L’Opéra Garnier… I always dreamed to one day step onto the stage at the famous Parisian theater where so many elegant point shoes have brushed the floor in fervent fouettés… and I did. I did, and I did a pirouette on that most illustrious stage where just minutes before the dancers of the Paris Opera ballet company had been gracefully floating. I did a pirouette… aaaaand almost fell over. I almost fell over because the floor is slanted 5% and if you are not used to it, it can be quite destabilizing. This is where the terms “upstage” and “downstage” come from.
After catching my fall, I looked up to see Brigitte Lefèvre, company director, giving post-performance notes to dancer Alessio Carbone. She raised an eyebrow and said with a kind chuckle in her voice “Si vous allez commencer à faire ça, il faut venir en cours demain!”… I was literally trembling with awe and excitement. She was speaking to me! And (jokingly, but still) inviting me to ballet class!
I was lucky enough to be given a private tour of the entire, I mean ENTIRE, opera house, after the Tuesday night performance of Hommage à Jerome Robbins this past May 4th 2010. From rafters to the belly, I will share some of what I saw with you dear readers…
A lofty rehearsal room under the dome of the Opera house. I couldn’t resist a pose.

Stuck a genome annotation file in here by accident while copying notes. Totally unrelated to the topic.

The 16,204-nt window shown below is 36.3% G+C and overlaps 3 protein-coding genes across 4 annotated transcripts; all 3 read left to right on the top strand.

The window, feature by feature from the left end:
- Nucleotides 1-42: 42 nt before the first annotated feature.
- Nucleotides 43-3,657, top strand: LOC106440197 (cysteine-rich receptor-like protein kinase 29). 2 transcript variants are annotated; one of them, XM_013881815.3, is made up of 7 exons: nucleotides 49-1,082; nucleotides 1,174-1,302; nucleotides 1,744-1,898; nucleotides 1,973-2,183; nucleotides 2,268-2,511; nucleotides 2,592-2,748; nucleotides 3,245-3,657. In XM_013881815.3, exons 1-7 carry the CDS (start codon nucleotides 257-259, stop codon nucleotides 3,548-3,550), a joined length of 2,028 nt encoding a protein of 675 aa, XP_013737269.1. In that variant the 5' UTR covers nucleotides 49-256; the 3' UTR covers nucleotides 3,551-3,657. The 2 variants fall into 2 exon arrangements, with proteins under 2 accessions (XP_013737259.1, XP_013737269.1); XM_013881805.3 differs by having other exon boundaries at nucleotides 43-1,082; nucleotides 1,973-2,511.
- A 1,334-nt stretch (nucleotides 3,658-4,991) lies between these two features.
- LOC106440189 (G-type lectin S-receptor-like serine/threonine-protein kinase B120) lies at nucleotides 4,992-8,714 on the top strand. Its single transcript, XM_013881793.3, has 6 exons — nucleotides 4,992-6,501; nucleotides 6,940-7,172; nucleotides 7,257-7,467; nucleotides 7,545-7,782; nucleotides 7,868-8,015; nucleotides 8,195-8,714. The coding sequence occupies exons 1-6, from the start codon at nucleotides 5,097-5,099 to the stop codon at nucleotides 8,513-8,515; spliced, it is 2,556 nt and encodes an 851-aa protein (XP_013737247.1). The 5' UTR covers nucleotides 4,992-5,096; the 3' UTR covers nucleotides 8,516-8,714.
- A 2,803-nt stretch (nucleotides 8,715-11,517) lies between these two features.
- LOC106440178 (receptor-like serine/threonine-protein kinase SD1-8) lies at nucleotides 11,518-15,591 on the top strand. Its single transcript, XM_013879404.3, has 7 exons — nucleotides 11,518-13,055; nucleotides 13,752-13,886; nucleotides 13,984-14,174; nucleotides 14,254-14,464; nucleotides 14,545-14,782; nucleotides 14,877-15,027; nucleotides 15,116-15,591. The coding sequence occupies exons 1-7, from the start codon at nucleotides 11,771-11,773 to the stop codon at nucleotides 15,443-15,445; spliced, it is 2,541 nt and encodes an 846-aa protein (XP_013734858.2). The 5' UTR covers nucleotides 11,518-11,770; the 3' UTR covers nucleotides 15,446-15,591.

A tutu we found lying around in the rehearsal room under the dome. Used for practice, it was marked “Loulou” on the inside.
One of the rehearsal rooms. The rehearsal room floors are also slanted so that the dancers learn how to dance on it right away.
Made out of a sort of plaster, the entire audience seating area is decorated with this material that is easy to cast into molds, paint, repair and doesn’t weigh the theater down. Plus the effect is still stunning, and no one is the wiser! (until now)
A small section of the large room where the extras called “figurants” en français, prepare.
These large wheels are below the stage and turn the complex pulley systems that lower and raise the enormous sets that decorate the stage. When they were in use they were operated by dozens of strong men. They are now classified historically.
Part of an apparatus used to light the stage that is old-school electricity! The theater was built at the dawn of the electric era.
Here is a water pumping system that can pump water from the “lake” that is under the theater, in case of fire. Yes there is water under there because the theater was built upon a plot that has a high water level.
On one of the foundation levels, where the carriages and horses of the spectators were kept during the performances. This beautiful old stone used to create such a sturdy and beautiful edifice.